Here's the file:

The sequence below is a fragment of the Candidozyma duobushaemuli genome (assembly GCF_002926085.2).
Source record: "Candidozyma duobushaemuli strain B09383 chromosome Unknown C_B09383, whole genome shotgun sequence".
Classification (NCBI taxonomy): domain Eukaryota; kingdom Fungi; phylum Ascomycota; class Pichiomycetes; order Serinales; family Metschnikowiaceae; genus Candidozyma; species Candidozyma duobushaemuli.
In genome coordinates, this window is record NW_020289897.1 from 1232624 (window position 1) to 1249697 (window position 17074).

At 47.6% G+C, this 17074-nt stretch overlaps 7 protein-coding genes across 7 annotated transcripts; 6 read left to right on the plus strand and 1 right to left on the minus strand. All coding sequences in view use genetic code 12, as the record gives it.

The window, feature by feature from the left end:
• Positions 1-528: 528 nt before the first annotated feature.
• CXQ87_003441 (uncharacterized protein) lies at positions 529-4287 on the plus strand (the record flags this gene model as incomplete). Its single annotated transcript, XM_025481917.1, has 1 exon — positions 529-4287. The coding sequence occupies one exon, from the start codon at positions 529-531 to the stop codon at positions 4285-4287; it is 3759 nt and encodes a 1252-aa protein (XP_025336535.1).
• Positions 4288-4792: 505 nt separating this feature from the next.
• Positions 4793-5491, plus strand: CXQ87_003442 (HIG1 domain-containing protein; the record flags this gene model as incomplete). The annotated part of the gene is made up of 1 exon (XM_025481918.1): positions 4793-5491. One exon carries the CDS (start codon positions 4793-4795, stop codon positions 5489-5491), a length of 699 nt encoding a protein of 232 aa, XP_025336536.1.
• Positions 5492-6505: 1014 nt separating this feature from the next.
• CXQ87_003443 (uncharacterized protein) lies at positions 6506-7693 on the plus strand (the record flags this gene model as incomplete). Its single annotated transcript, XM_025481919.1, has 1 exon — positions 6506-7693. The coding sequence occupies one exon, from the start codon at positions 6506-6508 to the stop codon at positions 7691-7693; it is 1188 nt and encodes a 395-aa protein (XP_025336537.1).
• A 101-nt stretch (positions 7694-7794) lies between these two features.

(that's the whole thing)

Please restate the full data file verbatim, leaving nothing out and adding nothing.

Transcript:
The sequence below is a fragment of the Candidozyma duobushaemuli genome (assembly GCF_002926085.2).
Source record: "Candidozyma duobushaemuli strain B09383 chromosome Unknown C_B09383, whole genome shotgun sequence".
Classification (NCBI taxonomy): domain Eukaryota; kingdom Fungi; phylum Ascomycota; class Pichiomycetes; order Serinales; family Metschnikowiaceae; genus Candidozyma; species Candidozyma duobushaemuli.
In genome coordinates, this window is record NW_020289897.1 from 1232624 (window position 1) to 1249697 (window position 17074).

At 47.6% G+C, this 17074-nt stretch overlaps 7 protein-coding genes across 7 annotated transcripts; 6 read left to right on the plus strand and 1 right to left on the minus strand. All coding sequences in view use genetic code 12, as the record gives it.

The window, feature by feature from the left end:
• Positions 1-528: 528 nt before the first annotated feature.
• CXQ87_003441 (uncharacterized protein) lies at positions 529-4287 on the plus strand (the record flags this gene model as incomplete). Its single annotated transcript, XM_025481917.1, has 1 exon — positions 529-4287. The coding sequence occupies one exon, from the start codon at positions 529-531 to the stop codon at positions 4285-4287; it is 3759 nt and encodes a 1252-aa protein (XP_025336535.1).
• Positions 4288-4792: 505 nt separating this feature from the next.
• Positions 4793-5491, plus strand: CXQ87_003442 (HIG1 domain-containing protein; the record flags this gene model as incomplete). The annotated part of the gene is made up of 1 exon (XM_025481918.1): positions 4793-5491. One exon carries the CDS (start codon positions 4793-4795, stop codon positions 5489-5491), a length of 699 nt encoding a protein of 232 aa, XP_025336536.1.
• Positions 5492-6505: 1014 nt separating this feature from the next.
• CXQ87_003443 (uncharacterized protein) lies at positions 6506-7693 on the plus strand (the record flags this gene model as incomplete). Its single annotated transcript, XM_025481919.1, has 1 exon — positions 6506-7693. The coding sequence occupies one exon, from the start codon at positions 6506-6508 to the stop codon at positions 7691-7693; it is 1188 nt and encodes a 395-aa protein (XP_025336537.1).
• A 101-nt stretch (positions 7694-7794) lies between these two features.